This then easily segued into a locking of the elbow joint which in turn enabled the nage to continue to take the uke’s balance and then project them forward into an unavoidable roll. Any other response by the uke (eg resisting the roll out) would risk serious elbow damage.

Notably in the more typical Tsuki zenpo nage the elbow locking, as well as the atemi, was completely omitted.

Unfortunately, what has happened here is an example of an Aikido application being watered down (presumably for safety or philosophical reasons) to the point it had become martially irrelevant.  By removing the atemi (strike) and the elbow lock, the essence of the technique had become completely lost turning it into no more than an aided rolling or blending exercise.

Far more concerning, however, is that many of the Aiki principles underpinning the technique (you know what we are actually supposed to be learning) had been completely stripped from its application.  These include balance breaking, entering while moving off-line, “heaven-man-earth”, and nage/uke sensitivity and connection, and ukemi responses from an off-balanced position.

In the below video seniors from our dojo can be seen practising  Tsuki zenpo nage with the atemi and elbow lock included in the application.  In some instances, the nage also takes the added precaution of üsing their hip to provide added assurance that kuzushi (balance breaking) is maintained throughout.

 

Have a great week

Ian Grant
Dojo Cho
Aikido Warrior Fudoshin Dojo, Brisbane

 

 

 

 

 

 

 

Training notes: Ai hanmi katatedori hiji nage

Hiji waza (elbow techniques) are always practised with a high degree of caution.  These forms of Aiki applications rely on pressure either being applied to the elbow joint or alternately locking the elbow joint to facilitate the balance taking necessary to execute the throw.

In the below video seniors from our dojo demonstrate one of the most basic forms of hiji waza – Ai hanmi katatedori hiji nage (sometimes also referred to as kosadori hiji nage).  This particular type of projection is practised from an attack in the form of an opposite single hand grab to the wrist.

Notably in some schools the technique is labelled as a form kokyu nage (breath throw).  This is most appropriate given the kokyu ho based movement underpinning the application.

 

ADDITIONAL NOTES

  • Demonstration – Morihiro Saito Sensei

 

  • Takemusu Aikido (volume 4)

 

  • Alternate projection application

In the below video S Crane Sensei demonstrates and provides instruction for an alternate elbow projection application referred to as Ai hanmi katatedori hiji kime.

 

Aiki studies – Balance breaking for shoulder grabs

ian-grant-katadoriIn the absence of full cooperation, an aikido technique can generally only be created if the uke’s balance is first broken.  This principle equally applies when responding to an attack in the form of a shoulder grab (Katadori).

For many students, breaking a uke’s balance from a shoulder grab to sufficiently facilitate the creation of a technique can at times be quite challenging. This is particularly so where the nage wishes to apply a technique relying on an ikkyo (first teaching) intent.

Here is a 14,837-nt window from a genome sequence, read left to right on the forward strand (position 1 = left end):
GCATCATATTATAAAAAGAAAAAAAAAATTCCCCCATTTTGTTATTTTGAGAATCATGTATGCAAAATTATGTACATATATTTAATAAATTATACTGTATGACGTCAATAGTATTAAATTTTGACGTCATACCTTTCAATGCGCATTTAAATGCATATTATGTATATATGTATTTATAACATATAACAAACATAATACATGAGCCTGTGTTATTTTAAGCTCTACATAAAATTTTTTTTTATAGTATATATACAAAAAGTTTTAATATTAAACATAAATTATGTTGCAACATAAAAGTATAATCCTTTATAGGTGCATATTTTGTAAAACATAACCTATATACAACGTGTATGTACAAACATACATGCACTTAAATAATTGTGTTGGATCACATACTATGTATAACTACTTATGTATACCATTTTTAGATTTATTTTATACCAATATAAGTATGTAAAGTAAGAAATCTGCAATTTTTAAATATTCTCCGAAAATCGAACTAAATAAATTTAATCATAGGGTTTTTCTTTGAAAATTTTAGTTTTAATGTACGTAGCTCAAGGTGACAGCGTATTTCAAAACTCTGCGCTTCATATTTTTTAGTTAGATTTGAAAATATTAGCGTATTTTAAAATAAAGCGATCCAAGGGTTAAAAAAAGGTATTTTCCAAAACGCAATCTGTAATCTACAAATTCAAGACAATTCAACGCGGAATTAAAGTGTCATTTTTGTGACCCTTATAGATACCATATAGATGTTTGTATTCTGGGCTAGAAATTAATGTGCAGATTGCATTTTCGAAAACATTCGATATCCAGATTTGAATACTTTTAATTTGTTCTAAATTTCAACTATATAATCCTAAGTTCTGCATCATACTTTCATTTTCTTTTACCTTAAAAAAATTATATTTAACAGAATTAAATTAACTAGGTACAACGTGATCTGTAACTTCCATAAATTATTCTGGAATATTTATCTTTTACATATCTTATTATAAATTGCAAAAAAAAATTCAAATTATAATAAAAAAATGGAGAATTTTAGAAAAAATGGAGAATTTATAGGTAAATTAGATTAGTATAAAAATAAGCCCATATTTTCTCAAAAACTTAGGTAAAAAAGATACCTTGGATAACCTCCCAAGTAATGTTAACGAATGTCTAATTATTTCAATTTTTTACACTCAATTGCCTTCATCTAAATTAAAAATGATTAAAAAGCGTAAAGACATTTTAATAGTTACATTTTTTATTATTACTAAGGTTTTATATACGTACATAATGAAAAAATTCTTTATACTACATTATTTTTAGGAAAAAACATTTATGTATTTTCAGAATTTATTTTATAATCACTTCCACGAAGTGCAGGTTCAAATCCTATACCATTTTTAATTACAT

In the below video, Ian Grant and Jeremy Gehrke Sensei demonstrate an Aiki option that may be used to break a uke’s balance from a static attack position. The application involves using kokyu principles to enhance the traditional balance breaking approach that is ordinarily is used for static katadori applications where there is an ikkyo intent.

Also included in the video is a demonstration of how we typically break the balance of the uke using kokyu principles where the shoulder grab attack is more dynamic and under motion. The principles underpinning this method are discussed further in the “Additional Notes”.

 

ADDITIONAL NOTES

  • Katadori – Aiki principles

In the below video Chicko Xerri Sensei (6th Dan AKI, Aikikai) explores some of the key Aiki principles that underpin higher level practice of katadori. The principles discussed are particularly applicable to Aiki responses to a shoulder grab where there is an ikkyo intent.

Our dojo is an AKI Fudoshin Dojo operating under the guidance and mentorship of Chicko Sensei.

All the best

Ian Grant
Dojo Cho
Aikido Warrior Fudoshin Dojo

Aiki Studies – Absorbing and redirecting an attack

In the below video Chicko Xerri Sensei explores some of the key Aiki principles and concepts for absorbing and redirecting an attack.  These principles and concepts include:

  •  Waiting until the attack is fully committed before attempting to defeat it;
  • Timing when addressing an attack;
  • Using equal energy contact in Aikido practice;
  • Responding to an attack by welcoming, absorbing and then creating technique.

 

  • chicko-senseiChicko Xerri Sensei – Brief Bio

Our dojo is a Fudoshin dojo operating under the guidance and mentorship of  Chicko Xerri Sensei, 6th dan AKI (Aikikai), Tokyo.  Chicko Sensei has been practising and teaching Aikido for more than 40 years and is endorsed by Doshu Ueshiba.

Have a great week

Ian Grant
Dojo Cho
Aikido Warrior Fudoshin Dojo